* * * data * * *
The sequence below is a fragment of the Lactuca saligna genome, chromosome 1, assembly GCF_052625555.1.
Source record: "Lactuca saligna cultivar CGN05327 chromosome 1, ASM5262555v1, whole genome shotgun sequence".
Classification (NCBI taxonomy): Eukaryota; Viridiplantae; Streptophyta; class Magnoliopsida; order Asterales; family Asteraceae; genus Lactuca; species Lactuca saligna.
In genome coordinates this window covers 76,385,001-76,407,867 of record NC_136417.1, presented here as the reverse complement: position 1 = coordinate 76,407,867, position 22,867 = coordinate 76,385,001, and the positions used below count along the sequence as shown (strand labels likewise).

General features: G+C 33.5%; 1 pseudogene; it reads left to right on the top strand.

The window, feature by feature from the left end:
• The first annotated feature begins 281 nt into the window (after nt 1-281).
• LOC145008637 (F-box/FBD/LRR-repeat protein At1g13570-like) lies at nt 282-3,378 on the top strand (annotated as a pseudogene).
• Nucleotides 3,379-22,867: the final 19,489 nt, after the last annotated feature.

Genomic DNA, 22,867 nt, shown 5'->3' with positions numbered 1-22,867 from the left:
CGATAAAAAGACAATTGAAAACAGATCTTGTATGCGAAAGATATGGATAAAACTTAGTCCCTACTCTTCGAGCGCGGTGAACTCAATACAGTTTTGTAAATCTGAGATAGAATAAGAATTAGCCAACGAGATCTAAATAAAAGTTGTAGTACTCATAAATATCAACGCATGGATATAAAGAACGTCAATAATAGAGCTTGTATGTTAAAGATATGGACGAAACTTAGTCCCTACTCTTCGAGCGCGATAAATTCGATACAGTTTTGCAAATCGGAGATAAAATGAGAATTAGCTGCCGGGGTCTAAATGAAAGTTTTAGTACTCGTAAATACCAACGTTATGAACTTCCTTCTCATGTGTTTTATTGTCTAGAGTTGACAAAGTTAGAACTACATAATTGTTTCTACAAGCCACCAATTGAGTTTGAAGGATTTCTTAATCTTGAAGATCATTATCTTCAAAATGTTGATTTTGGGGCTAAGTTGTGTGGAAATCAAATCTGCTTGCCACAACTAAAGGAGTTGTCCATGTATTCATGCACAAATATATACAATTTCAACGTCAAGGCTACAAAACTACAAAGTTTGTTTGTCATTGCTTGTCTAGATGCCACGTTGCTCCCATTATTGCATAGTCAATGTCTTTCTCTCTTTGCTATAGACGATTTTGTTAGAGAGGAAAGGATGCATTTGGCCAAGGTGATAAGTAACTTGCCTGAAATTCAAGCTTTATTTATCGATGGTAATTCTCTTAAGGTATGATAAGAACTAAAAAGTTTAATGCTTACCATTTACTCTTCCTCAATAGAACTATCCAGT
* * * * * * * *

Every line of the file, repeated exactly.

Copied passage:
The sequence below is a fragment of the Lactuca saligna genome, chromosome 1, assembly GCF_052625555.1.
Source record: "Lactuca saligna cultivar CGN05327 chromosome 1, ASM5262555v1, whole genome shotgun sequence".
Classification (NCBI taxonomy): Eukaryota; Viridiplantae; Streptophyta; class Magnoliopsida; order Asterales; family Asteraceae; genus Lactuca; species Lactuca saligna.
In genome coordinates this window covers 76,385,001-76,407,867 of record NC_136417.1, presented here as the reverse complement: position 1 = coordinate 76,407,867, position 22,867 = coordinate 76,385,001, and the positions used below count along the sequence as shown (strand labels likewise).

General features: G+C 33.5%; 1 pseudogene; it reads left to right on the top strand.

The window, feature by feature from the left end:
• The first annotated feature begins 281 nt into the window (after nt 1-281).
• LOC145008637 (F-box/FBD/LRR-repeat protein At1g13570-like) lies at nt 282-3,378 on the top strand (annotated as a pseudogene).
• Nucleotides 3,379-22,867: the final 19,489 nt, after the last annotated feature.

Genomic DNA, 22,867 nt, shown 5'->3' with positions numbered 1-22,867 from the left:
CGATAAAAAGACAATTGAAAACAGATCTTGTATGCGAAAGATATGGATAAAACTTAGTCCCTACTCTTCGAGCGCGGTGAACTCAATACAGTTTTGTAAATCTGAGATAGAATAAGAATTAGCCAACGAGATCTAAATAAAAGTTGTAGTACTCATAAATATCAACGCATGGATATAAAGAACGTCAATAATAGAGCTTGTATGTTAAAGATATGGACGAAACTTAGTCCCTACTCTTCGAGCGCGATAAATTCGATACAGTTTTGCAAATCGGAGATAAAATGAGAATTAGCTGCCGGGGTCTAAATGAAAGTTTTAGTACTCGTAAATACCAACGTTATGAACTTCCTTCTCATGTGTTTTATTGTCTAGAGTTGACAAAGTTAGAACTACATAATTGTTTCTACAAGCCACCAATTGAGTTTGAAGGATTTCTTAATCTTGAAGATCATTATCTTCAAAATGTTGATTTTGGGGCTAAGTTGTGTGGAAATCAAATCTGCTTGCCACAACTAAAGGAGTTGTCCATGTATTCATGCACAAATATATACAATTTCAACGTCAAGGCTACAAAACTACAAAGTTTGTTTGTCATTGCTTGTCTAGATGCCACGTTGCTCCCATTATTGCATAGTCAATGTCTTTCTCTCTTTGCTATAGACGATTTTGTTAGAGAGGAAAGGATGCATTTGGCCAAGGTGATAAGTAACTTGCCTGAAATTCAAGCTTTATTTATCGATGGTAATTCTCTTAAGGTATGATAAGAACTAAAAAGTTTAATGCTTACCATTTACTCTTCCTCAATAGAACTATCCAGT